Under fire, Jewish Fed head defends legitimacy


When 3,000 North American Jewish leaders convened in Israel this week for the Jewish Federations of North America’s 2023 General Assembly, they intended to reflect their “eternal love for Israel that transcends any difference of opinion or political discussion,” according to Eric Fingerhut, CEO of the umbrella group which represents 146 Federations and 300 smaller communities.

But controversy brewed ahead of the four-day JNFA GA, set to culminate on Israel’s 75th birthday on Wednesday, with critics saying the group has been meddling in domestic Israeli politics.

Last month, 30 federation leaders voiced concern about judicial policy in Israel after a 24-hour Israel “fly-in.” In February, JFNA sent a letter to Israeli Prime Minister Benjamin Netanyahu and opposite leader Yair Lapid with specific policy prescriptions, including that Israel “make clear that a majority of just 61 votes of the Knesset is not sufficient to override a decision of the Supreme Court.”

At the GA, Netanyahu canceled his speech ahead of expected protests on Sunday night, and on Monday, representatives of the Jewish Agency for Israel — a JFNA partner — were reportedly among those who repeatedly protested and heckled Simcha Rothman, a Knesset member who is a key figure in the government’s judicial reforms.

Irving Lebovics, co-chairman of Agudah-affiliated Am Echad, warned that “there will be a left wing that will try to co-opt that whole event and try to get the Federation to take a stance strongly supporting one side.”

If American Jewish leaders — whose websites tout the billions of dollars they collectively raise and distribute annually, including in Israel — dictate to Israel what to do, why is it antisemitic to hold world Jewry accountable for Israeli decisions. Lebovics asked.

“It’s not healthy. It never worked in Jewish history for the last thousands of years when we try to involve foreign governments in our internal issues. It’s inappropriate,” he added.

He noted that Rashad Hussain, US ambassador at large for international religious freedom, tweeted on April 16 that he met Kotel Rabbi Shmuel Rabinowitz and “reiterated US support for implementation of the 2016 Western Wall agreement to expand the egalitarian space at the wall.”

“What does this have to do with the United States government? Are we opining about how the mosque be set up for men and women, or about how the National Cathedral should conduct a service?” posed Lebovics.

Fingerhut, the JFNA executive, told JNS that his organization seeks the Jewish community’s “broad center.”

“We don’t dress alike. We don’t eat alike. We don’t pray alike. And yet, we have to care for each other,” he said. “We are very practiced at working across the broad center, and encouraging dialogue and discussion when we engage in any issues that are governmental. We always are working on a bipartisan basis in North America, so we carry that over to our work with Israel.”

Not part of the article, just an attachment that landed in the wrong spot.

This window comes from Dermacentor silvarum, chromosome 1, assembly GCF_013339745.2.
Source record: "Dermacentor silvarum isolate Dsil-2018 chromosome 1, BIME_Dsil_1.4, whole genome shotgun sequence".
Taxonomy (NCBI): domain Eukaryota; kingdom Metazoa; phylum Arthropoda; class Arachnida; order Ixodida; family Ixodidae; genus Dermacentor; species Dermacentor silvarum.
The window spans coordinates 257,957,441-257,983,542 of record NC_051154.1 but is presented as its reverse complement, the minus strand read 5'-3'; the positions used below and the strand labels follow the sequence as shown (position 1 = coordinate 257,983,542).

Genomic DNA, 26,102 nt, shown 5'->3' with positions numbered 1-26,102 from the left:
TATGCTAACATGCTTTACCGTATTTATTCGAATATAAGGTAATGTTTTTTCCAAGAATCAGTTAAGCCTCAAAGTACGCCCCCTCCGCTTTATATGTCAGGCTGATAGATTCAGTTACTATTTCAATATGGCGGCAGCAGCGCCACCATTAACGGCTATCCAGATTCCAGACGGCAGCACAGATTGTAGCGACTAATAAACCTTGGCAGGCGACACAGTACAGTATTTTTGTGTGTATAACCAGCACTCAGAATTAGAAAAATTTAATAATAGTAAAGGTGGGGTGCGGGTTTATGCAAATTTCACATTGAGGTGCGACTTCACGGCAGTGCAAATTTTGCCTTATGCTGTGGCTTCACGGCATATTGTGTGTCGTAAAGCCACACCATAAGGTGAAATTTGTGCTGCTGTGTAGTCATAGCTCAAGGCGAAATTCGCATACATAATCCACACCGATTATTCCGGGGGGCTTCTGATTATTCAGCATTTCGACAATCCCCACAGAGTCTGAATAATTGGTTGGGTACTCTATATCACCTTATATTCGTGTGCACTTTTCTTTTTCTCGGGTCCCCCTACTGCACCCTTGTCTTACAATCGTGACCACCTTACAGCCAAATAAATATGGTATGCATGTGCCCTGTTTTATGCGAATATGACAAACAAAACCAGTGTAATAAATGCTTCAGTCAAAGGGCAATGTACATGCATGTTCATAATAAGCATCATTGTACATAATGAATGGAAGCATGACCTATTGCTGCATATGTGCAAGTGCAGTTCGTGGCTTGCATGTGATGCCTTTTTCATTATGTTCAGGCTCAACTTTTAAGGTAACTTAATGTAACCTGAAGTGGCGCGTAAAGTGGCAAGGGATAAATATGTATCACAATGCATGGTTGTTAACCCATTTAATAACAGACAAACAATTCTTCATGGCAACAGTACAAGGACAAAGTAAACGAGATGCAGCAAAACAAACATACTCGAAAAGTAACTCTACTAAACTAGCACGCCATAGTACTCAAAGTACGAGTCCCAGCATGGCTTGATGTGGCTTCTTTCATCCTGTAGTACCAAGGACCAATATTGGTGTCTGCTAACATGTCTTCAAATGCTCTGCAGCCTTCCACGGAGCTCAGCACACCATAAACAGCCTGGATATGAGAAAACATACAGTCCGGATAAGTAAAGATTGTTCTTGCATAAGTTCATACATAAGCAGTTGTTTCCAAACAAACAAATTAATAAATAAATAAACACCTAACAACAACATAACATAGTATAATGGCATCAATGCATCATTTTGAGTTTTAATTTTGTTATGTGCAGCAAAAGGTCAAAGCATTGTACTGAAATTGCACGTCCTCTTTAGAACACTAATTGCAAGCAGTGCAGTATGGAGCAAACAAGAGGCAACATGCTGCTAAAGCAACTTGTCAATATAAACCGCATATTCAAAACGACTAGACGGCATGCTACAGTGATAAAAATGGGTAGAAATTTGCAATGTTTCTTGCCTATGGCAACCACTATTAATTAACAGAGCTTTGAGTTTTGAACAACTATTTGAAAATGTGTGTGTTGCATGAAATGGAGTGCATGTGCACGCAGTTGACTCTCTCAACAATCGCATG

Other public JFNA statements suggest otherwise.

Rather than stating that many of its members had one perspective and a minority held a different view, JFNA recently tweeted that it was “deeply troubled” by a federal judge’s ruling on the abortion drug mifepristone. Last year, JFNA stated that it was “extremely concerned about the medical risks” posed by the US Supreme Court’s decision in Roe v. Wade.

Fingerhut told JNS that JFNA balances questions of majority and minority “with great care and great intentionality.”

“We are always aware of the differing opinions in our community. It is an absolute requirement of our work that we listen to all of those opinions,” he said.

Israel ought to conduct its own political debates, but when the Jewish state’s actions “deeply affect” North American Jews, JFNA has a responsibility to communicate that, according to Fingerhut.

“It is impossible to overstate how important Israel’s fundamental democratic nature is to American Jews, and to our ability to build support for Israel in our community and in the broader community,” he said. “We could not see how we could square that provision with our description of Israel as the robust democracy, the model democracy it ought to be.”

Agudah had tried to get JFNA and other Jewish organizations to sign a statement with it about the importance of dialogue, according to Lebovics. Eric Goldstein, CEO of UJA-Federation of New York, who edited the document, and Fingerhut were ready to sign, noted Lebovics. “That was what I was told. All of a sudden, they put out a statement — I don’t think they meant it maliciously — but they put out a statement saying basically that the demonstrators have a right to demonstrate in Israel,” he said.

“It was, in my mind, a tremendously lost opportunity,” he said.

“You have a group of leadership, both in America and Israel, on the left that sees the vulnerability of this government and is going in for the kill. They’re basically trying to get the government out,” said Lebovics. “What they couldn’t do in the election, they are trying to do in the street.”

With US Jewish demographics changing, as the number of Orthodox Jews with a strong commitment to Israel increases, Lebovics raised the question of JFNA’s constituency.

“Forty percent of the Jewish population is unaffiliated,” he said. “Who exactly are you representing when you say, ‘We talk for the majority?’.”